By Rachel Puryear, Attorney at Law
If you are a “mom and pop” landlord, you may be anxiously wondering if you will ever get that rent check for April. Given the widespread job losses occurring due to the coronavirus, as well as moratoriums on evictions being implemented, hardship is unfortunately in store for a lot of small landlords. Even if you were lucky enough to collect rent for this month, you might not be able to for later months. So what can you do to protect yourself and minimize your losses?
Relief pursuant to the CARES Act:
If you are still paying your mortgage, and are struggling to do so now because of the pandemic, you may be eligible for mortgage forbearance pursuant to the CARES Act. In order to qualify, your mortgage must be federally backed (i.e., made by a federal entity such as HUD, FHA, Freddie Mac, Fannie Mae, VA).
- If you have a single-family mortgage: You must write to your mortgage servicer requesting forbearance for 180 days due to coronavirus-related difficulties. You can also request an extension of an additional 180 days if necessary. (For a total of 360 days.) No additional fees or penalties or interest may be assessed against you which is not normally part of your mortgage agreement. The servicer may not request any additional documentation beyond your original claim.
- If you have a multi-family mortgage: Same as above, except that you only receive an initial 30 days of forbearance, plus the option to extend for two additional 30-day periods after that. (For a total of 90 days.) You cannot charge any fees for nonpayment or late rent payment for tenants on your multifamily properties.
- Foreclosure moratorium: Foreclosures are suspended for 60 days beginning on March 18, 2020 (60 days later is May 17, 2020). This does not apply to vacant properties.
- Eviction protection: Through July 25, 2020, tenants in housing which is federally subsidized or subject to a federally-backed mortgage cannot be evicted.
- Note: Forbearance of a mortgage is not a waiver of the payment. It simply pauses the monthly payments.
What if you do not qualify for relief under the CARES Act?
In California, many banks including Wells Fargo, U.S. Bank, CitiBank, and J.P. Morgan Chase have agreed to grant mortgage relief and delay foreclosures. Check with your bank to find out what help is available. Many other states have also negotiated varying levels of relief with financial institutions for homeowners not qualifying for relief under the CARES Act.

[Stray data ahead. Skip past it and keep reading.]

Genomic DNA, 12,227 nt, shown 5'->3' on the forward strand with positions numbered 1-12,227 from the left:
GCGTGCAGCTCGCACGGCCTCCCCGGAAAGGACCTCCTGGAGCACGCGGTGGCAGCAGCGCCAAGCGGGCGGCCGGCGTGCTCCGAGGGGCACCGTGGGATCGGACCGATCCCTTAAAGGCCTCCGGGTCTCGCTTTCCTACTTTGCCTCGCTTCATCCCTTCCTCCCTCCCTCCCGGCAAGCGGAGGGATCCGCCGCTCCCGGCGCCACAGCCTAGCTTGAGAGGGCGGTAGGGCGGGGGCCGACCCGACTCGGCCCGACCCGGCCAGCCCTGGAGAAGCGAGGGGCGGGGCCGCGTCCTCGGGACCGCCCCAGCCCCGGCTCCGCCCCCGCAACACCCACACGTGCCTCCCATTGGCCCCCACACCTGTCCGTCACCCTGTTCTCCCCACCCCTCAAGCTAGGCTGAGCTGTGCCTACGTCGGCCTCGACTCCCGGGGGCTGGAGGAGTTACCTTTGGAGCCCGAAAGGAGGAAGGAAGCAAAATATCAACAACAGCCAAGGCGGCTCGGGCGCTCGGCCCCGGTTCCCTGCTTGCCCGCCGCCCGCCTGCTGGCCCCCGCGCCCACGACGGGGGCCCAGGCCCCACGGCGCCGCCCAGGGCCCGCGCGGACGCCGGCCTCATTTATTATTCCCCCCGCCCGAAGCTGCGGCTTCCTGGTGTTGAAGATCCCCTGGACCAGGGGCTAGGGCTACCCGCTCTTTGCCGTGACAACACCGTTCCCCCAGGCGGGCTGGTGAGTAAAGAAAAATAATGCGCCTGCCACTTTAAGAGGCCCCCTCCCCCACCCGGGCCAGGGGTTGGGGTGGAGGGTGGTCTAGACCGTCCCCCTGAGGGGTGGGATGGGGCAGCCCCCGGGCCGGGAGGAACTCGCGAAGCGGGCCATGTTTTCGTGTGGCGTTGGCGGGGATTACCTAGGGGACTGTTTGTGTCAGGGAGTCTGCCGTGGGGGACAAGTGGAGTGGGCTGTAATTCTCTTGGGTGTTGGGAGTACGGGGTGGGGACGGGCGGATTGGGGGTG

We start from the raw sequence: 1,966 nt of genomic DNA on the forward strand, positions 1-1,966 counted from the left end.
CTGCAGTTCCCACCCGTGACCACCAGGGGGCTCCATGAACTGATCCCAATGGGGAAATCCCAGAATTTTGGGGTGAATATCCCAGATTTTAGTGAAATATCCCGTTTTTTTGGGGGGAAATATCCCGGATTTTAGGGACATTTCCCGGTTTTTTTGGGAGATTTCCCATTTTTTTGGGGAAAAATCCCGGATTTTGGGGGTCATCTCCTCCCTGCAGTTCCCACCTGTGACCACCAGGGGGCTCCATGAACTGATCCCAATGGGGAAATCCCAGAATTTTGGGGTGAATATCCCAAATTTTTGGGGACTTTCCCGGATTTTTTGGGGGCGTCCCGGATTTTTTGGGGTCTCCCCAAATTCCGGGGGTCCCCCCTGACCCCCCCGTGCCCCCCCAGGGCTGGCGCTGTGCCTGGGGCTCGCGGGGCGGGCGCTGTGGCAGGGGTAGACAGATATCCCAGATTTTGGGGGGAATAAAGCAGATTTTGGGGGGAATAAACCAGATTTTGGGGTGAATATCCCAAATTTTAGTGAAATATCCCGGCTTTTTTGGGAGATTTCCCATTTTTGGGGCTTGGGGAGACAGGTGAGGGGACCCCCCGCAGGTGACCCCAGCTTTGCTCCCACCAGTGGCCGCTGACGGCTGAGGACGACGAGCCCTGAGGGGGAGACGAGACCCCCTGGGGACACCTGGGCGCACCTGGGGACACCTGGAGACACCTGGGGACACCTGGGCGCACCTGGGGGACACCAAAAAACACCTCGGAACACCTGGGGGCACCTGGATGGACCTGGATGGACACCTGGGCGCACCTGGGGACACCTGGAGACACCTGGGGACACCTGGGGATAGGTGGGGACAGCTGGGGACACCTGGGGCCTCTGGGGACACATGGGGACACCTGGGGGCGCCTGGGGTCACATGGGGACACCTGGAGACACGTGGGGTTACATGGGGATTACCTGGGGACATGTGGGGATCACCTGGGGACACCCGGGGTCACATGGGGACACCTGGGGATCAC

What if you need more relief?
You can apply for an Economic Injury Disaster Loan (EIDL). Such loans are being provided pursuant to the recent stimulus package.
According to Congresswoman Jackie Speier (in a town hall meeting from yesterday), small landlords distressed by the coronavirus situation are specifically eligible to apply for an EIDL. These loans can be for up to $2 million dollars, have an interest rate of 3.75%, are available to small businesses suffering economic injuries due to the coronavirus, and are meant to pay for fixed and operating expenses (like house maintenance and property taxes) which could have been paid for had the disaster not occurred, or for extraordinary expenses arising out of the disaster (like having to sterilize a unit because a sick tenant was living there). You can apply online at the website of the Small Business Association.
As an added bonus? You can get a $10,000.00 advance on the EIDL within three days of the SBA processing the application. Even if your loan is not approved, you can still keep the $10,000.00 as a grant. If nothing else, this should help you out.
There is no fee to apply for this loan.
As always, reach out to your elected representatives and tell them your concerns. If your needs are not being met, tell them what could be done to help your situation better.
As always, dear readers, be safe and healthy out there. Please help keep everyone safe by observing official recommendations for social distancing, sheltering in place, and practicing proper hygiene. Please also help others where you can in ways big and small, and ask for help if you need it. We will all get through this together. Thank you for reading, and for following me. I hope you enjoyed this, and learned something valuable.
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Please note that the above is offered for educational purposes only. The information presented may not take into account every exception, variation, or complication which could apply to someone’s legal matters. Accordingly, nothing in this post or blog is ever intended as, nor should be construed by or relied upon by anyone, as legal advice. If you need legal advice, please consult an attorney who can give you assistance specific to your needs.